We live in a multitasking, ultra-connected, hyperactive world that constantly demands our attention. As we struggle to keep up, are we losing our ability to focus and engage in deep, reflective thought? In this interview, Maggie Jackson, author of the bestselling book Distracted, discusses the attention-deficit crisis and how we can overcome it.
Maggie Jackson is an award-winning author and journalist who writes the popular "Balancing Acts" column in the Boston Globe. Her work has also appeared in The New York Times and on National Public Radio, among other national publications. She is the author of Distracted and What's Happening to Home: Balancing Work, Life and Refuge in the Information Age, which examines the loss of home as a refuge.
Q: One of the most startling statistics you cite in your book is that the average worker typically changes tasks every three minutes—skipping around from reading and answering e-mail, to surfing the Web, to answering the phone, etc. What effect does all this hyperkinetic activity have on our ability to concentrate on finishing a particular project?
Maggie Jackson: Humans are built to be interrupt-driven – that’s how we stay tuned to our environment. But carried to an extreme, interruptions and frenetic multitasking can undermine our opportunities and ability to think and connect deeply. First, switching rapidly between tasks carries “switch costs.” To hop from one task to another, we have to pull away cognitively from one activity, then fire up the new rules and skills needed for the new task. Rapid-fire switching is inefficient and prone to error. As well, once interrupted, a worker takes an average 25 minutes to return to what they’d originally been doing, according to research by Gloria Mark at the University of California/Irvine. That’s because we have a limited short-term memory. All in all, hopscotching from task to task leads to a culture of loose threads and fragmentation, an environment that is not conducive to deep, reflective thought.
Q: Do you think this kind of inability, or unwillingness, to throw one’s self into work reflects a general sense of disengagement? Are workers today just more disconnected from their work?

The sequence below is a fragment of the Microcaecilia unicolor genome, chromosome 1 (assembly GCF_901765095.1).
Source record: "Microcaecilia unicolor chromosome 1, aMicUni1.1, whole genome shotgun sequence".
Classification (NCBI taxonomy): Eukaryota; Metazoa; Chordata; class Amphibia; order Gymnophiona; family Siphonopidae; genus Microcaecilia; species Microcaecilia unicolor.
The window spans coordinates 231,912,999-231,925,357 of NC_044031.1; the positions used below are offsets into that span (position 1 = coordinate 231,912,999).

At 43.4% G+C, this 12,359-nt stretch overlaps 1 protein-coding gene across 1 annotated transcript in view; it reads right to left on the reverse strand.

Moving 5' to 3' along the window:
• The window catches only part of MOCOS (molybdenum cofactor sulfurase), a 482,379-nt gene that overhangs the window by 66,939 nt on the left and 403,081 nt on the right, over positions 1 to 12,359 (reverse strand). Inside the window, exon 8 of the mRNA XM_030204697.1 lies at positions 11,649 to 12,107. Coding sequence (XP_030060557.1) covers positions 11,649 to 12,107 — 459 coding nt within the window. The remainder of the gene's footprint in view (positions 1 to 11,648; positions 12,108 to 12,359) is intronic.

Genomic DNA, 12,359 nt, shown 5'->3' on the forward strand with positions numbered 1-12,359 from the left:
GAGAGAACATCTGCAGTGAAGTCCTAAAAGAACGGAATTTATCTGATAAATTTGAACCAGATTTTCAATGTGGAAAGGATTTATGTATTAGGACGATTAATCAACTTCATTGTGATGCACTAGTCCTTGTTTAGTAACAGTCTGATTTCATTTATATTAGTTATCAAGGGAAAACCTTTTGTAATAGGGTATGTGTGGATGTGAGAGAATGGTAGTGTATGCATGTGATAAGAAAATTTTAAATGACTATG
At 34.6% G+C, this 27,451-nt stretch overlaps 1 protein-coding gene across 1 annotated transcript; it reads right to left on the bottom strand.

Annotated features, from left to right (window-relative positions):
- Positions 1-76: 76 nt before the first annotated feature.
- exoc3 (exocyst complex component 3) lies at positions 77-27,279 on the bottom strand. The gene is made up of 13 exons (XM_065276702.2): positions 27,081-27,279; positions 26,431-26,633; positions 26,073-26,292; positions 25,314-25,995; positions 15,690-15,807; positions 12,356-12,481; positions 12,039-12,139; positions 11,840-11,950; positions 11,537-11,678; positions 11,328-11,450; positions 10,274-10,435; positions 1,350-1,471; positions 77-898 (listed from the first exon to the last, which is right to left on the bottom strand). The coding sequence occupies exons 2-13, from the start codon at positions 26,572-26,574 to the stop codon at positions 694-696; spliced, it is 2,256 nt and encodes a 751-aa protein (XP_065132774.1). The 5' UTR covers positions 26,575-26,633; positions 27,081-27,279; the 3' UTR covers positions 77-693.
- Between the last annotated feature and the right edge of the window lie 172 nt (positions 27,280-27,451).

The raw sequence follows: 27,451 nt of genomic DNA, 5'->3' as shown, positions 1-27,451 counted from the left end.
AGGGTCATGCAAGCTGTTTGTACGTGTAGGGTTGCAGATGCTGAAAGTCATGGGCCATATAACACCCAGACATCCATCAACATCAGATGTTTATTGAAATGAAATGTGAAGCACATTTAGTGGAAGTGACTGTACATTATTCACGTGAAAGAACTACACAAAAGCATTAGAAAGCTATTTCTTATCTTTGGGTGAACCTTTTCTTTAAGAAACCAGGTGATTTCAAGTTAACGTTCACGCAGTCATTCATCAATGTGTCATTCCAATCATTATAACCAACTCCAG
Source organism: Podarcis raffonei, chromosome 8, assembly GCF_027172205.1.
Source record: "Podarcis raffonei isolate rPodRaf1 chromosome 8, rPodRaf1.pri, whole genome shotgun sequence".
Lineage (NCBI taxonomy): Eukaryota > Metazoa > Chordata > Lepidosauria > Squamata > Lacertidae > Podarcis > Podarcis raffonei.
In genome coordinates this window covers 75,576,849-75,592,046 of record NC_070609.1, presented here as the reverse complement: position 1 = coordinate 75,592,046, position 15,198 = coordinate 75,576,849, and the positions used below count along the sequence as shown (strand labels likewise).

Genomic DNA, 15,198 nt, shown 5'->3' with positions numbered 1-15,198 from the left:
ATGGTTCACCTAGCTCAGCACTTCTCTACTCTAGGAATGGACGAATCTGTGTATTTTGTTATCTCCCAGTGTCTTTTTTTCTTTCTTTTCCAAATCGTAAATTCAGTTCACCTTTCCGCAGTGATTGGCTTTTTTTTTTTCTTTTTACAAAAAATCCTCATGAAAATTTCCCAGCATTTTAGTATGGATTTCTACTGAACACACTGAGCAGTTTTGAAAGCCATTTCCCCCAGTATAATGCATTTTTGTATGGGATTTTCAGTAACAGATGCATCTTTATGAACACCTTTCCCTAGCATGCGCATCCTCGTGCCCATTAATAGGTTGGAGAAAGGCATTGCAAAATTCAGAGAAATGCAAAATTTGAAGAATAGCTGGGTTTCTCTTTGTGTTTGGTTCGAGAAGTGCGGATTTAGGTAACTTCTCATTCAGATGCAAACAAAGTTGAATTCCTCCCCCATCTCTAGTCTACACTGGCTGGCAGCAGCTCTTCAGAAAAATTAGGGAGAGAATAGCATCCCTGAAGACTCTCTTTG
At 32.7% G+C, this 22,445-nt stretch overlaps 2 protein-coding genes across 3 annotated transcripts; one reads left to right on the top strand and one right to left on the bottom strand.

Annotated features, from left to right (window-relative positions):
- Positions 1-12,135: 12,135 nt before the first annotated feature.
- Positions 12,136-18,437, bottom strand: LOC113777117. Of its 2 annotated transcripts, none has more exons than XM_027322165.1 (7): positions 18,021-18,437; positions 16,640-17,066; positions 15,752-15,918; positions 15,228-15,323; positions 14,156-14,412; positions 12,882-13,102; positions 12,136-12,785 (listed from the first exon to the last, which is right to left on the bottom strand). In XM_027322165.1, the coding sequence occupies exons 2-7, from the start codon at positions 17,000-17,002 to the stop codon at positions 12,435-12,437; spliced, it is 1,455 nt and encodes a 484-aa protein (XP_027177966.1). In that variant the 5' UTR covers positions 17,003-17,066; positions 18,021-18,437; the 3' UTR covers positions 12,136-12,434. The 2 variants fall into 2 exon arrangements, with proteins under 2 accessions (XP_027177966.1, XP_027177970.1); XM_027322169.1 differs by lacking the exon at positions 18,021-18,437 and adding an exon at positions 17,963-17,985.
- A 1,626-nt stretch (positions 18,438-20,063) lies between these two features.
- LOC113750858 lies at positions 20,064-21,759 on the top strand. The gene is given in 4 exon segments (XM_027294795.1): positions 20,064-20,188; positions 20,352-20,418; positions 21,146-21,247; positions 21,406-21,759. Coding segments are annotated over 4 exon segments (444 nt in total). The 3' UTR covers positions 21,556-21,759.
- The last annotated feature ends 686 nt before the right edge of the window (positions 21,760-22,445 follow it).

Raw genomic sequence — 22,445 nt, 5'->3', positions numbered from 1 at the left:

Jackson: Engaged workers are willing to go the extra mile at work. They are energetic, passionate and focused. But today one quarter of workers are minimally engaged or disengaged, one recent study reports. Undoubtedly, there is a strong link between a climate of hyper-distraction and a lack of engagement. One third of workers say they are so busy, they do not have time to reflect on the work they do. Half have to juggle so many tasks or are so interrupted that they find it hard to get work done. And highly interrupted workers are more likely to be stressed and frustrated. Moreover, workers produce creative work only on days when they are feeling focused, not when they are scattered and diffused, according to decades of studies by Teresa Amabile of Harvard Business School. Rich, deep engagement at work is undermined by environments of split-focus and overload.
Q: In a Wired article about the effects of technology and the Internet on the economy, the magazine’s editor Chris Anderson had this to say about attention: "…money is not the only scarcity in the world. Chief among the others are your time and respect... There is, presumably, a limited supply of reputation and attention in the world at any point in time. These are the new scarcities — and the world of free exists mostly to acquire these valuable assets for the sake of a business model to be identified later."